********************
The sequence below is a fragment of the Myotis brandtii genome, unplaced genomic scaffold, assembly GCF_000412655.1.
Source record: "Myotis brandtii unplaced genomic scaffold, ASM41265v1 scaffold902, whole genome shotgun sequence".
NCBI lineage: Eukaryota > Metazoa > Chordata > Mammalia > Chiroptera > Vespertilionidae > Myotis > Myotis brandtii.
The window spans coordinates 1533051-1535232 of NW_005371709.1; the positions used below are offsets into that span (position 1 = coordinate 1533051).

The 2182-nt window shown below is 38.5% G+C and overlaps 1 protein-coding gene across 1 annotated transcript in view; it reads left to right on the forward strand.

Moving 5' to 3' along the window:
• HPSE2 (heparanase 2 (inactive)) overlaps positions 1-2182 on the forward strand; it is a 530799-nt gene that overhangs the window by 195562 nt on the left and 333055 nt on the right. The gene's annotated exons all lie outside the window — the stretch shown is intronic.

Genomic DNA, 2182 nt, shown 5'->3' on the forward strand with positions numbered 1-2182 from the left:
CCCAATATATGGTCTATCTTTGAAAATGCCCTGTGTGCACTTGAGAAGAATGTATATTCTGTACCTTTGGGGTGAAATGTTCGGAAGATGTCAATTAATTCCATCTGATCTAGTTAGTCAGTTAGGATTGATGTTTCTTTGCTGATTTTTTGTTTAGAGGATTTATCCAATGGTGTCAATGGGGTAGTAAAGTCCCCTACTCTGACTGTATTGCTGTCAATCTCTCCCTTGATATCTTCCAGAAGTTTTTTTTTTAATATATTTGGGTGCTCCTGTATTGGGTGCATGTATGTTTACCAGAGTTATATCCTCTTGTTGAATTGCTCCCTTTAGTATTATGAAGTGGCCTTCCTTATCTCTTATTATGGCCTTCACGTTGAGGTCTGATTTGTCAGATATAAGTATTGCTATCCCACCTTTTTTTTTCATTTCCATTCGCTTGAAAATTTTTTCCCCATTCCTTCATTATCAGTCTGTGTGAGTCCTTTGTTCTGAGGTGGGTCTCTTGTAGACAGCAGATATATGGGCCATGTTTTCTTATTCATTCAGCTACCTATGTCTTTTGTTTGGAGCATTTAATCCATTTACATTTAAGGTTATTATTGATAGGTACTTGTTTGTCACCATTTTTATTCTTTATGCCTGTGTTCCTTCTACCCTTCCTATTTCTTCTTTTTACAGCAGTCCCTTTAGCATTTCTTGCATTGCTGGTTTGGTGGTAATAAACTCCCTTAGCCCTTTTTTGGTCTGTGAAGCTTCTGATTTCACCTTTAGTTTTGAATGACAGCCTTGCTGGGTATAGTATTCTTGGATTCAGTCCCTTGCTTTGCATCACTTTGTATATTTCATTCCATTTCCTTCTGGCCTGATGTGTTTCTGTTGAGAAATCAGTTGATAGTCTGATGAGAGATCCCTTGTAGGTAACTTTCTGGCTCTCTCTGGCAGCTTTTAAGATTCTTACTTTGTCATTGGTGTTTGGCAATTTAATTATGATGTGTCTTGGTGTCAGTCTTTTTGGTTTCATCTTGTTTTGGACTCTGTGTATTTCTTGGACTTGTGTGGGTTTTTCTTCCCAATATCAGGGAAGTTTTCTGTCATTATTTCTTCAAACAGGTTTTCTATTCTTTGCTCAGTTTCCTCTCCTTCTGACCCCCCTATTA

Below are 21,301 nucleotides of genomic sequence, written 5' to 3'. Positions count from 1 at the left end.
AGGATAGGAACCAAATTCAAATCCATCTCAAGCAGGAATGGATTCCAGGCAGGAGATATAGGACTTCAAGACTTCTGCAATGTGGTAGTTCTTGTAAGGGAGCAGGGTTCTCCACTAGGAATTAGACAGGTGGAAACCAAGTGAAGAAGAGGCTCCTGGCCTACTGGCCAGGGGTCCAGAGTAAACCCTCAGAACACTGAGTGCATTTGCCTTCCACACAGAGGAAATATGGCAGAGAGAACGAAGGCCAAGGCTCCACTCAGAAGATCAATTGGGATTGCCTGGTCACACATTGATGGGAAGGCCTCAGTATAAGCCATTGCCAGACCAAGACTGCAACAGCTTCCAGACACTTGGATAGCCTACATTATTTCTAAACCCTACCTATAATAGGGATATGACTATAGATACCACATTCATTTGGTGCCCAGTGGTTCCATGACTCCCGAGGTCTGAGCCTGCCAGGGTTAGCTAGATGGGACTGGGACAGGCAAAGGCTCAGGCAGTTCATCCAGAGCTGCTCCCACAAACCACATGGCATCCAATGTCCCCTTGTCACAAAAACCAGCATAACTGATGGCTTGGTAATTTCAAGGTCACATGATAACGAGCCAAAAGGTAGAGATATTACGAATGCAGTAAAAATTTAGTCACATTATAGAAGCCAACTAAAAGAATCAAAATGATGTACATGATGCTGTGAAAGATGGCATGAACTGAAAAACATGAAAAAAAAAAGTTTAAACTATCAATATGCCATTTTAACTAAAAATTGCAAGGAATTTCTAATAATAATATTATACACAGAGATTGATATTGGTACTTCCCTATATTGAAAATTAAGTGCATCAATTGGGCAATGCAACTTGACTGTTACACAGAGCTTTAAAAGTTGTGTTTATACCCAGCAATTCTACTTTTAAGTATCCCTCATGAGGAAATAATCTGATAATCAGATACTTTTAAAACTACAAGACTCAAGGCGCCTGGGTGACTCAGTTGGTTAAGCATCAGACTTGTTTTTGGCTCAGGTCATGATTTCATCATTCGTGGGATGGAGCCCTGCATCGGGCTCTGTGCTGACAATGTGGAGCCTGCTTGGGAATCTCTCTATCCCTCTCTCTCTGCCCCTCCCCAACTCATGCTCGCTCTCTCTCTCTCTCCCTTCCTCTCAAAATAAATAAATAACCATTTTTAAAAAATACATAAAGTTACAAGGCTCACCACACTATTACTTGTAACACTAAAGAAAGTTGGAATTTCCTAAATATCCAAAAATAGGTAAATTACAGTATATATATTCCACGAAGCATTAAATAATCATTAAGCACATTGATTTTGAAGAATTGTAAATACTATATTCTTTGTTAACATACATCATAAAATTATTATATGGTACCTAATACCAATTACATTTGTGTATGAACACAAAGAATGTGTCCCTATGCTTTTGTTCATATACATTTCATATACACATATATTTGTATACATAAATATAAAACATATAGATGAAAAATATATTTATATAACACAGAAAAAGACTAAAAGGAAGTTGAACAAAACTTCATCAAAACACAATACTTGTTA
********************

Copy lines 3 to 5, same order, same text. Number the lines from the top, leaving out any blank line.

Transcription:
NCBI lineage: Eukaryota > Metazoa > Chordata > Mammalia > Chiroptera > Vespertilionidae > Myotis > Myotis brandtii.
The window spans coordinates 1533051-1535232 of NW_005371709.1; the positions used below are offsets into that span (position 1 = coordinate 1533051).

The 2182-nt window shown below is 38.5% G+C and overlaps 1 protein-coding gene across 1 annotated transcript in view; it reads left to right on the forward strand.